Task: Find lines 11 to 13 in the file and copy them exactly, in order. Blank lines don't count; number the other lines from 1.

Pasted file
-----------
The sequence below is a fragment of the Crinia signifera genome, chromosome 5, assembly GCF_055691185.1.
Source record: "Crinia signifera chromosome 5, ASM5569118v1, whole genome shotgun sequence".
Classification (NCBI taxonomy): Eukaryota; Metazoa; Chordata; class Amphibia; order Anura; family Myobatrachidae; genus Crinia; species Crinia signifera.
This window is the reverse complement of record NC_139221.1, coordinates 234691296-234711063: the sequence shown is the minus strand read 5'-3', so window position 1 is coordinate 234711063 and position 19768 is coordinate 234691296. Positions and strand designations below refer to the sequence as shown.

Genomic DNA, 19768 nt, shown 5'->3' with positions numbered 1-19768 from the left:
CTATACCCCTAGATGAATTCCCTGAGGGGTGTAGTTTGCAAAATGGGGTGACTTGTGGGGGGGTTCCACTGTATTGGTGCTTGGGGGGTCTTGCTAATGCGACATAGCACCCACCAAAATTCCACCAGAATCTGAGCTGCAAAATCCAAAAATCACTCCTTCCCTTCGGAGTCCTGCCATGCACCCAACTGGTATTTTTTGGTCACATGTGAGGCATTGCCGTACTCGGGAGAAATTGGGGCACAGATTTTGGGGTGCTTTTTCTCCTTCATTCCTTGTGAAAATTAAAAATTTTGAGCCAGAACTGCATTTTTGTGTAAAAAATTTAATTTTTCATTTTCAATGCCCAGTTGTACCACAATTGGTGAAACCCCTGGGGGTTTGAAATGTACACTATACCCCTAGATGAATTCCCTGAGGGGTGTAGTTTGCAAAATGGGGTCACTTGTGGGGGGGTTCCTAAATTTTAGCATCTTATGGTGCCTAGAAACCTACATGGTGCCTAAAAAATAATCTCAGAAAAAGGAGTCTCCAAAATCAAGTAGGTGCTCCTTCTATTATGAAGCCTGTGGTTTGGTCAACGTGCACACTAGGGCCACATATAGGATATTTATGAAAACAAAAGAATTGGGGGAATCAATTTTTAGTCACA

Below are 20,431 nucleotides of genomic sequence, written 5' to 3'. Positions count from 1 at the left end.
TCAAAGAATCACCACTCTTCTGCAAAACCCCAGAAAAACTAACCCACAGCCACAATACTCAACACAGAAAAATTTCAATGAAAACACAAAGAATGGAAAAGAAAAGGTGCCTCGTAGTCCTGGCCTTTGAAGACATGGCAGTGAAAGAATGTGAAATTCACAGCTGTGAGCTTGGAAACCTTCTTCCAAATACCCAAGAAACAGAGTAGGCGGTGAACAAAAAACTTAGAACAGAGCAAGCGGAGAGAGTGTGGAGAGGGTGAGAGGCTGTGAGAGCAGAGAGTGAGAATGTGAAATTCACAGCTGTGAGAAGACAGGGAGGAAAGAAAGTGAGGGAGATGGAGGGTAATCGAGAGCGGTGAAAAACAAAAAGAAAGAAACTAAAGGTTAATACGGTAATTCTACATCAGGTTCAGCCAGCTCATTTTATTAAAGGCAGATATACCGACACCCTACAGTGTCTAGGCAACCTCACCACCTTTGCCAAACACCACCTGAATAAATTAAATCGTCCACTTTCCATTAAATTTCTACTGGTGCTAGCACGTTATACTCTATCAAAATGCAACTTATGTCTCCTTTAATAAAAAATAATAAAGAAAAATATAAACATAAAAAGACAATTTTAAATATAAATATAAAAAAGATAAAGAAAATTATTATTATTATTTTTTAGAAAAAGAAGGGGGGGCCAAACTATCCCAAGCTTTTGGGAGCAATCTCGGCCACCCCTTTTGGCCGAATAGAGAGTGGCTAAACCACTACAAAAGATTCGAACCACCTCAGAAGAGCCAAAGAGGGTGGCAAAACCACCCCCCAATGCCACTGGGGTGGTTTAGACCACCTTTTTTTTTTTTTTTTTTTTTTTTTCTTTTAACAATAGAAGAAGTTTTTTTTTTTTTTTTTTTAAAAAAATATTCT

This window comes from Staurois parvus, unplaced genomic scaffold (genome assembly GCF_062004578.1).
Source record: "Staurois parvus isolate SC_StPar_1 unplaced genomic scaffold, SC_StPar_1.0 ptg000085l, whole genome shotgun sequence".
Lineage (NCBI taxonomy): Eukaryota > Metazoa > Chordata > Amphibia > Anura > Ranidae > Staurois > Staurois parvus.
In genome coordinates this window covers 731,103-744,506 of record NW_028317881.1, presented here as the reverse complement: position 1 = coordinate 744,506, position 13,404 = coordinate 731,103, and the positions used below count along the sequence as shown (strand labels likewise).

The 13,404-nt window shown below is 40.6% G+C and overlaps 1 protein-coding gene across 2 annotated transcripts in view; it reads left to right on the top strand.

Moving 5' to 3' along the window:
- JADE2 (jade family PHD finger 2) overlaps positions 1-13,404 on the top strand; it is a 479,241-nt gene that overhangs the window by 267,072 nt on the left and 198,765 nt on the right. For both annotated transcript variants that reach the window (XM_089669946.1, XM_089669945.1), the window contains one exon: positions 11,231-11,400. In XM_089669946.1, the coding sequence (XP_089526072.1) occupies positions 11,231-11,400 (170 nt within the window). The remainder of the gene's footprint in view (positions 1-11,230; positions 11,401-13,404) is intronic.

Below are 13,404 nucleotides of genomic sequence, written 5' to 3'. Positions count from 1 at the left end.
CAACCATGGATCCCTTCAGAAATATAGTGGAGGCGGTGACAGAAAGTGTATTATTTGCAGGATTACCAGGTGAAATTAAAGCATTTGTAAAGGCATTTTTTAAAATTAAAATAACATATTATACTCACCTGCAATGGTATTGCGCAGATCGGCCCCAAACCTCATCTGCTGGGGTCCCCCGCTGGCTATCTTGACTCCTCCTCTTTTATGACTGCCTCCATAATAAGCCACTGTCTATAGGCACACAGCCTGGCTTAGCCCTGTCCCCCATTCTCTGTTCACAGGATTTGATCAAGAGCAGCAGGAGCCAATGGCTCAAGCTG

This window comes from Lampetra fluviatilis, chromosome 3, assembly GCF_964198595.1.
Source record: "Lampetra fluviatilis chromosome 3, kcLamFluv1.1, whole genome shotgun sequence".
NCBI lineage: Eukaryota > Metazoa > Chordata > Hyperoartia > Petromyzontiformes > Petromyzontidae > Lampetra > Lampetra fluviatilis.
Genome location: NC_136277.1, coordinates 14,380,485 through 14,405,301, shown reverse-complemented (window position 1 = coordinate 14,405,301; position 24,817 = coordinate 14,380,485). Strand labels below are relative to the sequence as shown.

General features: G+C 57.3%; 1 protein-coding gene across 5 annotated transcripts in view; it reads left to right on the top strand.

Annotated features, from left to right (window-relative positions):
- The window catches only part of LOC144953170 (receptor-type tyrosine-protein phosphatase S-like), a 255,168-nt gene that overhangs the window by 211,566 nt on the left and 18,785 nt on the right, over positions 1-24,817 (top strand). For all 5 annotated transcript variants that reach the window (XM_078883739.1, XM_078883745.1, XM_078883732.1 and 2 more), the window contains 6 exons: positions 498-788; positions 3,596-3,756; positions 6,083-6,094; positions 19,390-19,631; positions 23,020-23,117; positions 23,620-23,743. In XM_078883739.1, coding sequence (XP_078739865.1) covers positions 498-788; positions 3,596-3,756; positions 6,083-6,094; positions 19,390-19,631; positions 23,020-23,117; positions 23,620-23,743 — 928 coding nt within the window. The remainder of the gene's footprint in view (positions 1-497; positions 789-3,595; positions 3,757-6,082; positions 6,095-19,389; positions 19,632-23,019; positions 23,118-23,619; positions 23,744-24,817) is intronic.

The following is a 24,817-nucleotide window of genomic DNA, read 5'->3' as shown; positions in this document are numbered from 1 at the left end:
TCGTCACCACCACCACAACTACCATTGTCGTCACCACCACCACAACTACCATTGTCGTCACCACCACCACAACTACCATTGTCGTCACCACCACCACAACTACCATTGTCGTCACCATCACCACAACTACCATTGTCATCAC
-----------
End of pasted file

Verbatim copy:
Lineage (NCBI taxonomy): Eukaryota > Metazoa > Chordata > Amphibia > Anura > Ranidae > Staurois > Staurois parvus.
In genome coordinates this window covers 731,103-744,506 of record NW_028317881.1, presented here as the reverse complement: position 1 = coordinate 744,506, position 13,404 = coordinate 731,103, and the positions used below count along the sequence as shown (strand labels likewise).

The 13,404-nt window shown below is 40.6% G+C and overlaps 1 protein-coding gene across 2 annotated transcripts in view; it reads left to right on the top strand.